89. Power in the hands of people like Trump is dangerous. His willingness to intervene in things he shouldn't is alarming. His intervention, mentioned via a tweet, in the case of Major Golsteyn who has been charged in a killing, according a NY Time story, used, "verbatim, language aired just minutes before by his favorite program, 'Fox & Friends.'” A headline in NY Post about the Chinese businesswoman arrested in Canada said this: "How arrest of Chinese ‘princess’ exposes regime’s world domination plot" NY Post is another one of Murdoch's media outlets that Trump follows. Whether he has read that story or how it will affect his thinking is anybody's guess. After all, there is a government shutdown because Trump was influenced by things said on "Fox & Friends.”

  90. So Canada steps in and detains a Chinese executive for the US.... and China retaliates by detaining 3 of our Citizens... You would expect The US to support Canada for stepping in to detain the Chinese executive instead Trump uses Canada like a pon with no outward support .... Canada will just let her go and not extradite her, get our people back safe, and remember how we were left high and dry by the Trump administration .... Trump only values thugs like the Saudis. Russia and North Korea.... Because that's exactly what he wants to be.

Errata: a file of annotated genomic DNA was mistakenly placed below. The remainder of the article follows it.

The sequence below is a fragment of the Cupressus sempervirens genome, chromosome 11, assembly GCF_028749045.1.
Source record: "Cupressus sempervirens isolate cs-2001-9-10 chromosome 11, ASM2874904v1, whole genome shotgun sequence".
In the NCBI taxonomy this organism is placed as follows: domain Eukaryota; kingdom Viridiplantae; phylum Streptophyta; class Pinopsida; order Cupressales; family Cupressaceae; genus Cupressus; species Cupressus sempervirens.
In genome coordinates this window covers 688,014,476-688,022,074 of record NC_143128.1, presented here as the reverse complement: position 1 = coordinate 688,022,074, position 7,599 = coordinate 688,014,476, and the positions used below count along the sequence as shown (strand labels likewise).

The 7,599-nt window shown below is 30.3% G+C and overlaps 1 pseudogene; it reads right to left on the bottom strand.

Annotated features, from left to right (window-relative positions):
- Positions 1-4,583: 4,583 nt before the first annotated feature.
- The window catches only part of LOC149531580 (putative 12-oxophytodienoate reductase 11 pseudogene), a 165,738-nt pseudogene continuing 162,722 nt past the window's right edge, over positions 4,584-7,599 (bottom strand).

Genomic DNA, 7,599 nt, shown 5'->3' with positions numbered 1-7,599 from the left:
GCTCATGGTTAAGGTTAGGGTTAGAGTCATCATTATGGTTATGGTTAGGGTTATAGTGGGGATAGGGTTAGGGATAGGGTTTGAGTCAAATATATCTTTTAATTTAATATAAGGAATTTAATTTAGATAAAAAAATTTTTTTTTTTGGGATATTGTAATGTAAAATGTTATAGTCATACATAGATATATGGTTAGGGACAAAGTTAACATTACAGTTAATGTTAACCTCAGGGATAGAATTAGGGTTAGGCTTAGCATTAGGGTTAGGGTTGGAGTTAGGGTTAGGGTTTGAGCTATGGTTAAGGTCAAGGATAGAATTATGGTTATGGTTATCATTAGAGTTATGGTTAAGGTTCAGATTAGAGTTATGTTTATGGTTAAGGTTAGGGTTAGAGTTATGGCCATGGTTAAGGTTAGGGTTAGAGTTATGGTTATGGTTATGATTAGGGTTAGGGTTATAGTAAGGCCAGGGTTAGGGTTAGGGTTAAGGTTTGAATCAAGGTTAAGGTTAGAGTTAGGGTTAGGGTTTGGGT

91. @Nothernobserver Actually, Canada is simply complying with its obligations under the Canada/US extradition treaty. Like extradition treaties generally, this treaty simply requires the apprehension & the holding of a hearing before an independent court of competent jurisdiction to determine whether Ms. Meng should be extradited to the US or released. The issues before the court are simply whether there is a prima facie case that Ms. Meng should stand trial in the US for an alleged US offence which is covered by the treaty & whether there are issues recognized in such proceedings generally which make it inappropriate to grant extradition in this case. The US could withdraw their application for extradition but cannot otherwise intercede in this proceeding in Canada. Canada & Canadians strongly object to actions by both the Trump Administration & China to characterize the proceedings in Canada as simply a pawn in their wider trade dispute. In particular, we strongly object to (a) Chinese assumptions that they can use Canadian hostages to abort the extradition hearing, & (b) Trump's assertion that the Meng case (& therefore also the continuation of Chinese hostage taking & trade reprisals against Canada) are bound up in the US trade war with China which will drag on for years. US inappropriate interference in the extradition process & lack of support on the Canadian hostages' issue is deeply resented by Canadians